Is it possible to effectively regionally police the terrestrial RF spectrum in the GNSS bands, quickly detecting, characterising and precisely geolocate RFI threats to GNSS operations.? Yes absolutely, providing the right equipment and technologies are carefully fashioned to meet the unique nature of GPS RF signals arriving from space at very low levels, well below the ambient/ background noise.

Military radar and astronomy sciences for many decades have dealt with very weak RF signals arriving from any direction. Employing phased array antenna receiver reception combinations for directional signal amplification, and then, precisely determining Direction of Arrival (DOA). Digital advanced spectrum cleansing/ whitening signal processing techniques for subtracting “known RF sources” (eg, GNSS signals, 4G harmonics etc.) improving RFI sensitivity are essential ingredients for any future regional spectrum GNSS policing system.

To complete essential ingredient list, GNSS engineers need to invert their Time Difference Of Arrival (TDOA) skills away from “multiple satellite RF sources into single reception antenna” thinking, to embrace, “single RFI source into multiple spatially distributed reception antenna” thinking. Using a network of remote synchronised monitoring stations (multiple RF antennas & receivers) all working cooperatively receiving RFI source transmission signals at different locations. Each remote monitoring station’s DOA and TDOA contributions can then be used centrally for very rapid and accurate RFI signal geolocation and Area of Influence (AOI) determinations.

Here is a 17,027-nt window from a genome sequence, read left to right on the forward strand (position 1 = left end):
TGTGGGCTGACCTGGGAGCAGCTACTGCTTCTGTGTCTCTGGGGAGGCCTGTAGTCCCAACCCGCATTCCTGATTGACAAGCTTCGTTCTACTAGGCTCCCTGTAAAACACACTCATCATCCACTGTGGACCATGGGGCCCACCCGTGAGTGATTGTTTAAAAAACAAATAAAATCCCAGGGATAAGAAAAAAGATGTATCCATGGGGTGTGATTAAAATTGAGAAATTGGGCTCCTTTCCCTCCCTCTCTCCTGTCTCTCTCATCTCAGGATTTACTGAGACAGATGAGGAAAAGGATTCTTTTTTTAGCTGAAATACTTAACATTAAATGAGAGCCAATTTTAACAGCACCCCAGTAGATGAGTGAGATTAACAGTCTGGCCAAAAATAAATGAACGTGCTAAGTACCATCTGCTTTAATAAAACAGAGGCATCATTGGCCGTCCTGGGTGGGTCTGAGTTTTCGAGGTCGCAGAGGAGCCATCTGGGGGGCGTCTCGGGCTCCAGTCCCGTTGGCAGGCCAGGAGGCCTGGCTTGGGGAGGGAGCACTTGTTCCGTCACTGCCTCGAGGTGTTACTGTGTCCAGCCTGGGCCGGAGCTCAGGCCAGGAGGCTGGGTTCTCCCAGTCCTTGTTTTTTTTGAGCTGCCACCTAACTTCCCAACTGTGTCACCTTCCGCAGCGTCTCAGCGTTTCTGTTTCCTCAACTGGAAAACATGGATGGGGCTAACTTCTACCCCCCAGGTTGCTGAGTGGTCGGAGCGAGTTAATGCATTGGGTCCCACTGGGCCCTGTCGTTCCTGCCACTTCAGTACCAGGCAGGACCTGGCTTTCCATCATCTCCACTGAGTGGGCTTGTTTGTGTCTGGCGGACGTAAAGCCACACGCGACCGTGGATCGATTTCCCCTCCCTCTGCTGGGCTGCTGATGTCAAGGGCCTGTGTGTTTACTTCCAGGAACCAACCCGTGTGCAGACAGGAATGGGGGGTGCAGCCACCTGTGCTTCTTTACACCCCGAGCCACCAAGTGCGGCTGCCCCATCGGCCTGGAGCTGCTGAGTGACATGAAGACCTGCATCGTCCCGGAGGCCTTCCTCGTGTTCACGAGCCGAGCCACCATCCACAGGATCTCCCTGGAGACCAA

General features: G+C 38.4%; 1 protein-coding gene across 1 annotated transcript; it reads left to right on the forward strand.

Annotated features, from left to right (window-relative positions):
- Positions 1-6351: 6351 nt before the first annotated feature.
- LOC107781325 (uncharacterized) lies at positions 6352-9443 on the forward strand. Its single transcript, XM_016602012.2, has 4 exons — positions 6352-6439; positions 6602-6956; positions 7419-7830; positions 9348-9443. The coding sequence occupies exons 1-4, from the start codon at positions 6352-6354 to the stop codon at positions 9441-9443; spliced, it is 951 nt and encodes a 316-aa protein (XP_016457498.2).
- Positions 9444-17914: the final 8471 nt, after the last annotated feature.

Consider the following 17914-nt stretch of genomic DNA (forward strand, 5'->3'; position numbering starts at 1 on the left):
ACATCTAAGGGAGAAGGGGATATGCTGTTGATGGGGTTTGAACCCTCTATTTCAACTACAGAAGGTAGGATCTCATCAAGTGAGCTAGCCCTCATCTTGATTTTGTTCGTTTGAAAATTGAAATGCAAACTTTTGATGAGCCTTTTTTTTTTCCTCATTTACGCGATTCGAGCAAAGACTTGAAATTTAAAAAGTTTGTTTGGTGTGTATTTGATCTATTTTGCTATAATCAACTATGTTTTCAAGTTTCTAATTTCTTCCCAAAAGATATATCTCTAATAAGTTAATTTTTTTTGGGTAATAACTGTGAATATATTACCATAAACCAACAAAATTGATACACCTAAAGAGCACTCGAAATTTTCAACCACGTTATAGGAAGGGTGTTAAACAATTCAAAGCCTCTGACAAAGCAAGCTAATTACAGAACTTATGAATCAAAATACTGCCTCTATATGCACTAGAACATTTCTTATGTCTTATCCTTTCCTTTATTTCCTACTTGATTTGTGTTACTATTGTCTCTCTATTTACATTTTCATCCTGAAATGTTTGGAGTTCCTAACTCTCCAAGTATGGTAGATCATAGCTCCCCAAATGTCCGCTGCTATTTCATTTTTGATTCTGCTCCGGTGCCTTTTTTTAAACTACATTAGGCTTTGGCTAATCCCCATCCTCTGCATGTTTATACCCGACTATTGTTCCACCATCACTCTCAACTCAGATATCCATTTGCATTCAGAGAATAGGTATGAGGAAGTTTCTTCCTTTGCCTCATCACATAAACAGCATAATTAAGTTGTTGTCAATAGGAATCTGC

Does AOA phased array, TDOA and advanced spectrum cleansing processes work for effective regional GNSS spectrum policing? Absolutely! Through a dedicated team of engineers (several PhDs) from GPSat Systems, UniAdelaide, and UniNSW effectively combining each’s expertise in RF electronics design, geodetic spatial sciences, defence radar phased array engineering, weak RF signal numerical processing and numerous others technologies, have all carefully been blended into the very unique GRIFFIN project. Having successfully completing past (2017) Australian Defence testing and demonstrations, GRIFFIN is now undergoing defence initial production, with deliveries anticipated Q2 2020.

For future 2020 and onwards GNSS trends, systems like GRIFFIN and issues associated with spectrum protection are sure to gain both greater industry focus and adoption, particularly in SIL related applications.